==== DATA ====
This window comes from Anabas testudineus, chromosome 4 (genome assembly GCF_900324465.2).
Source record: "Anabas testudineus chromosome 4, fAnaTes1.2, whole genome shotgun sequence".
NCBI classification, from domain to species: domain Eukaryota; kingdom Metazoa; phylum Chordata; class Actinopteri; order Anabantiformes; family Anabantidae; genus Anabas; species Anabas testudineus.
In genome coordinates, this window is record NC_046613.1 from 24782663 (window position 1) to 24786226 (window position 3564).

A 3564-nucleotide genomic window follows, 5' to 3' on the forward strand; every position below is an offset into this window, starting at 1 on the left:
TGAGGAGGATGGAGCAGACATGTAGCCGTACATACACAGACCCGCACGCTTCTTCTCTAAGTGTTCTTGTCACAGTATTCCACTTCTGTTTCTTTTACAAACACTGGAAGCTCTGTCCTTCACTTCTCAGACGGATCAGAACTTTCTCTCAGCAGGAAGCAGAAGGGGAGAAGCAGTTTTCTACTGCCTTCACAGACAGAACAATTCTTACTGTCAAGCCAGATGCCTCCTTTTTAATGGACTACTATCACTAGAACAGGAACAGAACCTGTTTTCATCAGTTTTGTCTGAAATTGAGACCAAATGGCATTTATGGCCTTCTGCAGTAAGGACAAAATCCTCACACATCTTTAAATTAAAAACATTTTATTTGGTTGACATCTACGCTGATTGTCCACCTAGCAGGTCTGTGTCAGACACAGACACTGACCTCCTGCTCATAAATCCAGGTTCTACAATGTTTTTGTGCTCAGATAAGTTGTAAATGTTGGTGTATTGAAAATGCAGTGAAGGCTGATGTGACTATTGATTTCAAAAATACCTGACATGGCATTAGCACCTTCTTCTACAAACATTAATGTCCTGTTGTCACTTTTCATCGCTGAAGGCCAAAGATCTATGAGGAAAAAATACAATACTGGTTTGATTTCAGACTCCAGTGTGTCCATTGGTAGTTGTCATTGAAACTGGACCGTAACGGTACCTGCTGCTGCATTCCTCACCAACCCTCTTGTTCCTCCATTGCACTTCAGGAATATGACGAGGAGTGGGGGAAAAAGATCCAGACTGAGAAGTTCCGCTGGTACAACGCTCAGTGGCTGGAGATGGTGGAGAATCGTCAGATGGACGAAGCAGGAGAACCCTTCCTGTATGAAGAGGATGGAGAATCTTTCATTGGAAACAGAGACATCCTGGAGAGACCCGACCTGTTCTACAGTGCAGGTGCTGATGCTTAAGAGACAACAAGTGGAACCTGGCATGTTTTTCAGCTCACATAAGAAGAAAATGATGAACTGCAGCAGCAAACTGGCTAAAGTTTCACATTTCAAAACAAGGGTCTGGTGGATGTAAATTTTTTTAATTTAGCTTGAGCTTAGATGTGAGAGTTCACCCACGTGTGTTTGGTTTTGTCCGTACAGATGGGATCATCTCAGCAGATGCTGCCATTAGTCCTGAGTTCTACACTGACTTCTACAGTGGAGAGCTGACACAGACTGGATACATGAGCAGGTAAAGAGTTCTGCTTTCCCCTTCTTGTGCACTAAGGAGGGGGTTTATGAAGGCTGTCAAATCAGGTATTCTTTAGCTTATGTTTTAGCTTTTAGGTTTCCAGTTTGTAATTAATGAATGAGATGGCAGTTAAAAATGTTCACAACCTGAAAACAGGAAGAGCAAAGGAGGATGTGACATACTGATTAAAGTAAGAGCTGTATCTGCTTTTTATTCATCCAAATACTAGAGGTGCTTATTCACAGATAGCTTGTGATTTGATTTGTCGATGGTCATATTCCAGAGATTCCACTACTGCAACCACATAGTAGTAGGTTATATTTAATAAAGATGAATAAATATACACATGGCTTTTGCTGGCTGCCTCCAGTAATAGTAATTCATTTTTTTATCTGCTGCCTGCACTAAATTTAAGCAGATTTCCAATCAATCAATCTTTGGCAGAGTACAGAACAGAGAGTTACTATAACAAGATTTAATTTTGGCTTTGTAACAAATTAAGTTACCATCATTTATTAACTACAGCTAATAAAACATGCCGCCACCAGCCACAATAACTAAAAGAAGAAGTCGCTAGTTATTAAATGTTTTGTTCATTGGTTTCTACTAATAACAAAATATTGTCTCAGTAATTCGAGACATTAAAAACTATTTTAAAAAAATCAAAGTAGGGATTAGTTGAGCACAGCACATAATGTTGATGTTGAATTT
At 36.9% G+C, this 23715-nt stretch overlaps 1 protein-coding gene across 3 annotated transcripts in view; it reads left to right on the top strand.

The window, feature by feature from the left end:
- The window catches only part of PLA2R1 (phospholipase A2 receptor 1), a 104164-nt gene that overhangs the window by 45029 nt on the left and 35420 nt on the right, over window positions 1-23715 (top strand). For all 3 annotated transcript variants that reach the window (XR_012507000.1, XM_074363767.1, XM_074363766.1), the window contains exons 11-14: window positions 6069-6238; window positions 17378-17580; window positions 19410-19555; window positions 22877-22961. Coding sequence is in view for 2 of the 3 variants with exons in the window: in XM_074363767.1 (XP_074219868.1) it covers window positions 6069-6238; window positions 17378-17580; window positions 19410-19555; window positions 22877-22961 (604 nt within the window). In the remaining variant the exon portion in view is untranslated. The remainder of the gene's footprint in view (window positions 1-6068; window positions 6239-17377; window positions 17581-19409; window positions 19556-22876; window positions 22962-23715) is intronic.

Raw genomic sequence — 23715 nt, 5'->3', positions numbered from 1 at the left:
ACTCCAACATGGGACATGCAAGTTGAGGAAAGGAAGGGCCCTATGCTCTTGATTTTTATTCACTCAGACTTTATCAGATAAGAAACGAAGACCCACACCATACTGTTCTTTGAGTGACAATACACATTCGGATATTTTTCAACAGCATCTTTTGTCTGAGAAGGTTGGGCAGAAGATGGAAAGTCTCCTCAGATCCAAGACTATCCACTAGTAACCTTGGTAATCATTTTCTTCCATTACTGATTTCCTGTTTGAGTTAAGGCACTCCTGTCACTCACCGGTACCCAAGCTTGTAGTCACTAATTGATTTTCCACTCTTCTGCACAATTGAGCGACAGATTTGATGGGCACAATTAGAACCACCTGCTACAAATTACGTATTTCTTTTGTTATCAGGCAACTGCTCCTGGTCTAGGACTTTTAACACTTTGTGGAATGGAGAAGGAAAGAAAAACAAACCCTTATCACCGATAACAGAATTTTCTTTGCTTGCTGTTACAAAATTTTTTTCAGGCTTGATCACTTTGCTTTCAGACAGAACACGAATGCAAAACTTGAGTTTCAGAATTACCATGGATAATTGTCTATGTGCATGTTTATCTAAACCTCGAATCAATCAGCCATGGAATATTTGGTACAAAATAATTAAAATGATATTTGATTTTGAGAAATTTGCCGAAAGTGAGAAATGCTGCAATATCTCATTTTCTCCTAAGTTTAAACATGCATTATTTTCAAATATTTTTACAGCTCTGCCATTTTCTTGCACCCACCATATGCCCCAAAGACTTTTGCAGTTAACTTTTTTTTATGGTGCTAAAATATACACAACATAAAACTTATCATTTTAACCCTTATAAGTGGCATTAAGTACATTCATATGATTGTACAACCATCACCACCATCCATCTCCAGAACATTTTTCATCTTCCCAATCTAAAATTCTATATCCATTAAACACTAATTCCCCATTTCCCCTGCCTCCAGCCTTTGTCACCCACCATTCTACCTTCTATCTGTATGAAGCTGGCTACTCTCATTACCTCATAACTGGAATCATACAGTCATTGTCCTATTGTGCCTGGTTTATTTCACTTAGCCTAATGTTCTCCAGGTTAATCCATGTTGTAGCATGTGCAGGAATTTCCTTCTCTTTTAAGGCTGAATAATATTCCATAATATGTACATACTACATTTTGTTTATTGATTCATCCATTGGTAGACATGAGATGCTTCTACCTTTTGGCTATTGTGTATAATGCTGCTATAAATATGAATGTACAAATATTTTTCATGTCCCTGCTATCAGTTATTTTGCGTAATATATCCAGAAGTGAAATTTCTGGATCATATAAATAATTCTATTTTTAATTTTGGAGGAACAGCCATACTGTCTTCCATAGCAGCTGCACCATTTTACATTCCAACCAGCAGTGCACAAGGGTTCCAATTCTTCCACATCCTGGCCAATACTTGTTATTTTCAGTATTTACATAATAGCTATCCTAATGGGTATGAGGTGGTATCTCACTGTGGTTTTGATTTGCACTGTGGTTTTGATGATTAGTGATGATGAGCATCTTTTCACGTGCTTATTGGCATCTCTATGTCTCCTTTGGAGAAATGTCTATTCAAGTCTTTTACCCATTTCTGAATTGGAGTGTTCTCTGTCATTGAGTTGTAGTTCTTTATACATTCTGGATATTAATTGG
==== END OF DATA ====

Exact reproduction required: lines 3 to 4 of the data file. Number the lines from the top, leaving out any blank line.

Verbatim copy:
NCBI classification, from domain to species: domain Eukaryota; kingdom Metazoa; phylum Chordata; class Actinopteri; order Anabantiformes; family Anabantidae; genus Anabas; species Anabas testudineus.
In genome coordinates, this window is record NC_046613.1 from 24782663 (window position 1) to 24786226 (window position 3564).